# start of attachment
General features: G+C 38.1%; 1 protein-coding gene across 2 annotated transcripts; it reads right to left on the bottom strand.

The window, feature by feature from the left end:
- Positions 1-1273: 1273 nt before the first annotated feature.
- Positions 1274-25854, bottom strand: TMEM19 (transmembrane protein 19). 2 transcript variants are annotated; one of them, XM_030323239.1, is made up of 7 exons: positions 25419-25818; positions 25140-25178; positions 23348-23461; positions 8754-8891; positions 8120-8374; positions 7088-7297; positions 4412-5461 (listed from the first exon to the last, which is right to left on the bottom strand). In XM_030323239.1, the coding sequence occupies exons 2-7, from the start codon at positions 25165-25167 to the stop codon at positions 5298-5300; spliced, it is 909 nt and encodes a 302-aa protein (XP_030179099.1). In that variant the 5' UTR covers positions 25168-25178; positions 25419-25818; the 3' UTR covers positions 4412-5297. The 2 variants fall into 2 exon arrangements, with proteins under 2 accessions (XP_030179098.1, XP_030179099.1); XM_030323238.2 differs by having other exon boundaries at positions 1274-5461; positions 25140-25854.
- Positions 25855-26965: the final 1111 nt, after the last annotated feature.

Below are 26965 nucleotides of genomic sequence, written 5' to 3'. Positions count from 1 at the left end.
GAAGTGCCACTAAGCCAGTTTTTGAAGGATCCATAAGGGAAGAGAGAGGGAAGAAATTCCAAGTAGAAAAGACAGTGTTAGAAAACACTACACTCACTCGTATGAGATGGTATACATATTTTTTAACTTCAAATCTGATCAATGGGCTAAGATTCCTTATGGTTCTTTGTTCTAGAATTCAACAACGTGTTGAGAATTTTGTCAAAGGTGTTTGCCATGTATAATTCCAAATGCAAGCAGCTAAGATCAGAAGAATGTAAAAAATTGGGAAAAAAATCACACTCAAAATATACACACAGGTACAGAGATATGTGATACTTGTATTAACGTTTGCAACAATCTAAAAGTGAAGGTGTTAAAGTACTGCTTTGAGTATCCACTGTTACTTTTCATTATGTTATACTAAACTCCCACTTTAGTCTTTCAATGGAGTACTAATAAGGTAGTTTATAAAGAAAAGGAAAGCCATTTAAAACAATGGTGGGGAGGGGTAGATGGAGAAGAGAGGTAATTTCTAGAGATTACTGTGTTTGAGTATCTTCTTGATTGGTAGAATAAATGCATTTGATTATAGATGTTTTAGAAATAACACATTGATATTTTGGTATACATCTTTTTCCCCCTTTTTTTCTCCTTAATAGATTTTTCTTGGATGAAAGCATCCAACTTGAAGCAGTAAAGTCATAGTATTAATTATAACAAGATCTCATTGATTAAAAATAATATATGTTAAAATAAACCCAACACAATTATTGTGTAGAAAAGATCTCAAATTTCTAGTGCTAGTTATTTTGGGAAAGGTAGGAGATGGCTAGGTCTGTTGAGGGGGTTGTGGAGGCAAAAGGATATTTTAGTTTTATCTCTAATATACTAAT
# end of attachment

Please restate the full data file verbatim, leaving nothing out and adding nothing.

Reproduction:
General features: G+C 38.1%; 1 protein-coding gene across 2 annotated transcripts; it reads right to left on the bottom strand.

The window, feature by feature from the left end:
- Positions 1-1273: 1273 nt before the first annotated feature.
- Positions 1274-25854, bottom strand: TMEM19 (transmembrane protein 19). 2 transcript variants are annotated; one of them, XM_030323239.1, is made up of 7 exons: positions 25419-25818; positions 25140-25178; positions 23348-23461; positions 8754-8891; positions 8120-8374; positions 7088-7297; positions 4412-5461 (listed from the first exon to the last, which is right to left on the bottom strand). In XM_030323239.1, the coding sequence occupies exons 2-7, from the start codon at positions 25165-25167 to the stop codon at positions 5298-5300; spliced, it is 909 nt and encodes a 302-aa protein (XP_030179099.1). In that variant the 5' UTR covers positions 25168-25178; positions 25419-25818; the 3' UTR covers positions 4412-5297. The 2 variants fall into 2 exon arrangements, with proteins under 2 accessions (XP_030179098.1, XP_030179099.1); XM_030323238.2 differs by having other exon boundaries at positions 1274-5461; positions 25140-25854.
- Positions 25855-26965: the final 1111 nt, after the last annotated feature.

Below are 26965 nucleotides of genomic sequence, written 5' to 3'. Positions count from 1 at the left end.
GAAGTGCCACTAAGCCAGTTTTTGAAGGATCCATAAGGGAAGAGAGAGGGAAGAAATTCCAAGTAGAAAAGACAGTGTTAGAAAACACTACACTCACTCGTATGAGATGGTATACATATTTTTTAACTTCAAATCTGATCAATGGGCTAAGATTCCTTATGGTTCTTTGTTCTAGAATTCAACAACGTGTTGAGAATTTTGTCAAAGGTGTTTGCCATGTATAATTCCAAATGCAAGCAGCTAAGATCAGAAGAATGTAAAAAATTGGGAAAAAAATCACACTCAAAATATACACACAGGTACAGAGATATGTGATACTTGTATTAACGTTTGCAACAATCTAAAAGTGAAGGTGTTAAAGTACTGCTTTGAGTATCCACTGTTACTTTTCATTATGTTATACTAAACTCCCACTTTAGTCTTTCAATGGAGTACTAATAAGGTAGTTTATAAAGAAAAGGAAAGCCATTTAAAACAATGGTGGGGAGGGGTAGATGGAGAAGAGAGGTAATTTCTAGAGATTACTGTGTTTGAGTATCTTCTTGATTGGTAGAATAAATGCATTTGATTATAGATGTTTTAGAAATAACACATTGATATTTTGGTATACATCTTTTTCCCCCTTTTTTTCTCCTTAATAGATTTTTCTTGGATGAAAGCATCCAACTTGAAGCAGTAAAGTCATAGTATTAATTATAACAAGATCTCATTGATTAAAAATAATATATGTTAAAATAAACCCAACACAATTATTGTGTAGAAAAGATCTCAAATTTCTAGTGCTAGTTATTTTGGGAAAGGTAGGAGATGGCTAGGTCTGTTGAGGGGGTTGTGGAGGCAAAAGGATATTTTAGTTTTATCTCTAATATACTAAT